In case of sun blinds for windows having a larger width it will be required to provide apart from the left hand and right hand cords additional guiding cords in the middle or at several locations. In some sun blinds of the known types these guide cords also function as cords for drawing up. In other known types there are additional cords, steel wires or plastic threads as guide means. These additional cords and the like are then usually fastened in the profiled top bar of the sun blind, while running down through the sun blinding portion and the bottom bar and being fastened to the sill part of the window frame. These cords have the drawback that they will also remain in front of the window pane when the sun blind has been drawn up completely, this being very awkward in practice, for instance when cleaning the inside of the window pane. Moreover these cords very soon lose the taut condition thereof and are very often subject to breakage. In practice there is usually chosen the solution in which the additional guide cords also function as cords for drawing up but in that case it is of importance that the sun blind as such consists of a material having a substantially high stiffness so that in case of a Venetian blind the slats have to be made of aluminum or a rigid plastic.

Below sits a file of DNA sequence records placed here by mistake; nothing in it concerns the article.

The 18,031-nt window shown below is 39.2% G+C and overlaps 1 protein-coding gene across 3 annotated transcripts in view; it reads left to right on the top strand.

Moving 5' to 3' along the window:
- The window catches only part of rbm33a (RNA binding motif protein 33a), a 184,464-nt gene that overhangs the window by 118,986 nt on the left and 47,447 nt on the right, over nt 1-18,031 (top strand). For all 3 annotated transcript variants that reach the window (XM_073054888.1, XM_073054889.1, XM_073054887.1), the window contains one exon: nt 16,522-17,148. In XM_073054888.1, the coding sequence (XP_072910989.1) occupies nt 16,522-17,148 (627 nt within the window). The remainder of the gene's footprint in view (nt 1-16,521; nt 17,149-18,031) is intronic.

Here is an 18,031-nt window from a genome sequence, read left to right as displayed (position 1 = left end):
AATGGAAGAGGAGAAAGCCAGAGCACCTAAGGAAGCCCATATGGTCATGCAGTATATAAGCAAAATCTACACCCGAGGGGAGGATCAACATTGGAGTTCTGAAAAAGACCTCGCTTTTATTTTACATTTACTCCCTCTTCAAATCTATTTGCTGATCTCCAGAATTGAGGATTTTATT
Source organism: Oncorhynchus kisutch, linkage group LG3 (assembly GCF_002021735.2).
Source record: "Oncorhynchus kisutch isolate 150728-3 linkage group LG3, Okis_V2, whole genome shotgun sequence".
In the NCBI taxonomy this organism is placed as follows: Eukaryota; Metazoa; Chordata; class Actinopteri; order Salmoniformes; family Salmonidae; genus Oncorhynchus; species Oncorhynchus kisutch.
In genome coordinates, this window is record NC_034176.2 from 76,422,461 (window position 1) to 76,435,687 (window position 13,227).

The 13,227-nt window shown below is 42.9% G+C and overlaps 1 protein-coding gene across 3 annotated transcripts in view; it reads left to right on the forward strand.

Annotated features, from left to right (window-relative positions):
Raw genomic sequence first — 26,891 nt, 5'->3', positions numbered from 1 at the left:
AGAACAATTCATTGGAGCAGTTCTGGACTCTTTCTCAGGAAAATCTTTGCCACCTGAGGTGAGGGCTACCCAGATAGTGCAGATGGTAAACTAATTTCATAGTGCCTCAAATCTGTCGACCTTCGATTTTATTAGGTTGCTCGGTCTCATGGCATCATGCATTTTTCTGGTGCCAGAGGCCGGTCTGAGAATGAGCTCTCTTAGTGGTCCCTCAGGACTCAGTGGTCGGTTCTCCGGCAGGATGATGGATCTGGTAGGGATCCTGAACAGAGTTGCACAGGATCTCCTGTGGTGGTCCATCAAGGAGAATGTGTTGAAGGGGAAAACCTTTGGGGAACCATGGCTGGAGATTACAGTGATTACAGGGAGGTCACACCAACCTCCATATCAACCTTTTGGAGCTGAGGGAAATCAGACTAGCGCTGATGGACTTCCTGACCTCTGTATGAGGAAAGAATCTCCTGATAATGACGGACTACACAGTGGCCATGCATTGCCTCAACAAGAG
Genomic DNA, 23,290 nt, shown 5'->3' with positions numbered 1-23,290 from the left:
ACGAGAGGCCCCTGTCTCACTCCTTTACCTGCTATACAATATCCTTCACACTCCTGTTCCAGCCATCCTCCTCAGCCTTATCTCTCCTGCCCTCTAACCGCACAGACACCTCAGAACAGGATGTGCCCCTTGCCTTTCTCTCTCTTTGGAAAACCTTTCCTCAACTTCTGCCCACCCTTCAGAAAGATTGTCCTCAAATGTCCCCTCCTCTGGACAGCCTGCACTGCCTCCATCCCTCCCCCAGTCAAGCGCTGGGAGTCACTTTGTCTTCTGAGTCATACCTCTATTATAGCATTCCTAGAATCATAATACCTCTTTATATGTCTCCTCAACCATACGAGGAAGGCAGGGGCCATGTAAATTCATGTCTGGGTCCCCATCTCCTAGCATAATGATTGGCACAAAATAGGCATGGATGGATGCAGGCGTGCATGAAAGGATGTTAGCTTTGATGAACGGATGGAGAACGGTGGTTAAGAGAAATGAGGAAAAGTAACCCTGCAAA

The object of the invention is to improve on the known sun blind, this being achieved in accordance with the invention in that the cords serve solely for guiding the bottom bar and the sun blinding portion, while the end of all cords are fastened to fixed points of the top bar, the bottom bar or the lateral guide of the sun blind.
Accordingly the cords do not need to be hauled in for drawing up the sun blind. When the sun blind has to be closed the profiled bottom bar is seized by the hand and moved away from the profiled top bar in essentially the same way as in case of a spring roller curtain. Due to the guiding action of the cords maintained in a taut condition the profiled bottom bar cannot occupy an oblique position. Moreover the bottom bar will maintain any desired position without any additional locking and will not be subject to displacement either when the window is optionally inverted about a horizontal pivoting axis of the window frame.
In order to meet the size tolerances in the cord and to prevent breakage of a cord upon overloading there is included at least one spring element in each one of the cords.
In case of a somewhat wider sun blind it will be required to guide the sun blinding portion additionally in the center or at several places. According to a further embodiment of the invention there will be besides through apertures close to the lateral sides of the sun blinding portion also cords extending through apertures arranged therebetween.
The main advantage is that there will be no guide cords in front of the window pane when the sun blind is opened.
In sun blinds having additional guides there may be used for that purpose in accordance with the invention either the same cords or additional cords.
It will be clear that the sun blind according to the present invention may also be used for vertical windows. The term "windows" is meant to include not only windows in buildings but also for instance the rear or side windows of motor vehicles, of caravans and the like.
The invention will now be elucidated further in detail with reference to the drawings in which
FIG. 1 shows a perspective view of a sun blind according to the present invention;
FIG. 2 corresponds to FIG. 1 though intended for a wider window and including a center guide and an additional profiled bar along the bottom sill part of the window frame; and